Friday, 20 October 2017

What does your email sign-off show about you?

If you work in an office, you no doubt use a computer, and if you use a computer, you most likely have to send emails! Email communication can be a mind-field, and we all have our own way of writing emails. Your sign off shows a lot about you, but it can also cause offence! So what does your sign-off say about you, and do you need to change?

1) Thanks, thank you
Saying "thank you" shows you are courteous, thoughtful and polite. However, ending every email in this way may be overdoing it, and depending on the context you may not need a thanks.

Be careful not to use a full-stop after a thanks, as this can come across passive-aggressive, and may not be received well! Try to stick to a comma, or an exclamation mark, to avoid any offence.

2) Cheers

"Cheers" is a casual sign-off which shows you are laid back, comfortable, and confident in communication with people online. This sign-off manages to still be professional, while giving off them impression that you are approachable.

However, this sign-off does not do well if the email is of a serious nature, so you might want to skip it if this is the case.

3) Have a great morning/day/evening/weekend

Although some people may find this insincere, if you add a line like this your emails, you genuinely want the best for people and have a positive outlook on life. The recipient of an email with a line like this is sure to feel positive after reading!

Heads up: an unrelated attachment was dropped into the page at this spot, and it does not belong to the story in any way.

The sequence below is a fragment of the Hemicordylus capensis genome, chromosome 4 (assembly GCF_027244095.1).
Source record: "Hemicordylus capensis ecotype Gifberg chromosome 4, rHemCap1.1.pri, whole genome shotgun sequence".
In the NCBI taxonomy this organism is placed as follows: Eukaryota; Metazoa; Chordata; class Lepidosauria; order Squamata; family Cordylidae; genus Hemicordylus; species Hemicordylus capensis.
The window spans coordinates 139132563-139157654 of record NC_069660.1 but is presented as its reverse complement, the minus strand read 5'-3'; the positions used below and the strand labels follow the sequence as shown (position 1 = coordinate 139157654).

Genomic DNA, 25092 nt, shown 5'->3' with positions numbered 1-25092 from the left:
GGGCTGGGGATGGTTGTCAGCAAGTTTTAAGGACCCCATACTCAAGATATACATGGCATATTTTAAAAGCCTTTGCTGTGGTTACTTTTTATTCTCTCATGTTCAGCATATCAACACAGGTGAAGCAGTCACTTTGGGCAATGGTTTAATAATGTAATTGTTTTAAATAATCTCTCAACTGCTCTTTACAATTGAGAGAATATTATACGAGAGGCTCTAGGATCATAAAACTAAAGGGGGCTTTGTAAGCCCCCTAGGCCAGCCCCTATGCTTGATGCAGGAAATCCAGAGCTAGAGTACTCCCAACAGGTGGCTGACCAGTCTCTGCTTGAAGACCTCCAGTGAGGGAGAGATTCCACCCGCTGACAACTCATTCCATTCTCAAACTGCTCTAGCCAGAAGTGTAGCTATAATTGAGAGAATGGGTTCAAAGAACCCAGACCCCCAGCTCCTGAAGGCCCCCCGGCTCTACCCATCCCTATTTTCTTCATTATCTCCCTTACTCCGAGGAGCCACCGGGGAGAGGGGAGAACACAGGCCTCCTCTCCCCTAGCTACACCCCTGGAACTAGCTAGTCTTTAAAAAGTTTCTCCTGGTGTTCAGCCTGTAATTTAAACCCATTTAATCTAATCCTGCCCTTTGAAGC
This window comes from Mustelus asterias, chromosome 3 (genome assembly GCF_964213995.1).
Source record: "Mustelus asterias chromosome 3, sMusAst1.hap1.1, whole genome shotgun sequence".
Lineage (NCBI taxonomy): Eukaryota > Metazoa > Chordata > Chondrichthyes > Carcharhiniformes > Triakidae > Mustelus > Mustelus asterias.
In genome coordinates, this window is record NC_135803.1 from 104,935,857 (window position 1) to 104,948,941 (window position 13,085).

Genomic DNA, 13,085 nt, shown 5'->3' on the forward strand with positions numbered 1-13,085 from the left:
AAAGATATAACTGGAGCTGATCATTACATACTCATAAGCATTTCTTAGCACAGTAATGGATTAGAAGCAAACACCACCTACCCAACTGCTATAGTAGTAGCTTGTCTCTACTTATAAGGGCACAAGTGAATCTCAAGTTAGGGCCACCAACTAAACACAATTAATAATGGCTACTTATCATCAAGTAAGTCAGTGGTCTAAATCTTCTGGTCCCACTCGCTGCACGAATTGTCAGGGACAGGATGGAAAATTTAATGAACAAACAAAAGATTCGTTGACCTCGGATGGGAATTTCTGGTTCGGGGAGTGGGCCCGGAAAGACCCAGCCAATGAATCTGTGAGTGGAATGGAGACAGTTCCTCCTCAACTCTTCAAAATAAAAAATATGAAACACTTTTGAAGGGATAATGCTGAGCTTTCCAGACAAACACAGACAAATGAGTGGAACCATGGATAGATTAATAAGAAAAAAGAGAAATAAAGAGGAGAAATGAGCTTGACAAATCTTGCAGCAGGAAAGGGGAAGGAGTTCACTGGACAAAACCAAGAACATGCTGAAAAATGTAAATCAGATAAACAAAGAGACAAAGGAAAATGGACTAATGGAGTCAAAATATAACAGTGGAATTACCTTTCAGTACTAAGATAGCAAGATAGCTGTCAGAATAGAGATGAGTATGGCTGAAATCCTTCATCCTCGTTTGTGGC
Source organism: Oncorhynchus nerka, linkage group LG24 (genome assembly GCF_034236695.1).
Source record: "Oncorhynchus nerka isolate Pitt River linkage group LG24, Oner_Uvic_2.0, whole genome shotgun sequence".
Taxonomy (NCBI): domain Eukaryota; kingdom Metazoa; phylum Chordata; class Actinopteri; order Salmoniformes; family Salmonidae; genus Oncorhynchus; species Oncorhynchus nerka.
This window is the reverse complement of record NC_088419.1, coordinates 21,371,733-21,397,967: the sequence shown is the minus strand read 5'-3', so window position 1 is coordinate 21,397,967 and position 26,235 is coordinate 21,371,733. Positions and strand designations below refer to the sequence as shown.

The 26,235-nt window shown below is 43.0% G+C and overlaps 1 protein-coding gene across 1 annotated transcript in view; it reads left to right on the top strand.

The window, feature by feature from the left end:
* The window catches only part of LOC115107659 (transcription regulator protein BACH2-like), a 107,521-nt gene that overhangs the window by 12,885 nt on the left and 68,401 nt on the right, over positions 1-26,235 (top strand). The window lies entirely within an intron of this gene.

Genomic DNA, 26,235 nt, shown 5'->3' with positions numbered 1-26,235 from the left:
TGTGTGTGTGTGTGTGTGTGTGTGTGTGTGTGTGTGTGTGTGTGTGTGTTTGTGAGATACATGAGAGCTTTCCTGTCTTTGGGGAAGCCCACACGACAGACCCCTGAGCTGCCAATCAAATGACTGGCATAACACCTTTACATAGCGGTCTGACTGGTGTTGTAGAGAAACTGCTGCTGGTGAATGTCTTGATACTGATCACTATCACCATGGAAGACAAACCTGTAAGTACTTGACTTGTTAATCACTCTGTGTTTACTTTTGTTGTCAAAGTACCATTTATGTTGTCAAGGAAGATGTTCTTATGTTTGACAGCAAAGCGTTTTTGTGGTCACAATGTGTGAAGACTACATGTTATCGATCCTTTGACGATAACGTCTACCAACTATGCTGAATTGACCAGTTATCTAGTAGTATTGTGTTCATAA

4) Kind regards/regards

These are one of the most common email sign-offs. It's not too formal or laid back, and it exudes confidence.

"Regards" is the more standard form, but some may add "kind" or "warm" on front. These are seen as more formal, so if in doubt stick to "regards" on it's own.

5) x

Unless the recipient is an office romantic interest, or you are very comfortable with your colleagues, you probably won't ending an email with a "kiss". If you do you will be seen as very open and familiar, and unless you have a good relationship with the recipient it may be seen as TOO familiar (and unprofessional).

6) Sincerely

"Sincerely" is a rare sign-off these days, as it's generally reserved for writing a letter. If you do write this on an email, you will be perceived as holding onto an outdated signature style.

7) No sign-off at all! 

This is a very casual way of ending an email. However, you may be seen as respectful and efficient - if you are in a long chain of emails; time-poor; or know the person you are emailing is super busy, leaving the extra line off will save those crucial seconds for both you to write, and the recipient to read.

How do you sign-off your emails? Let us know @office_fruit!

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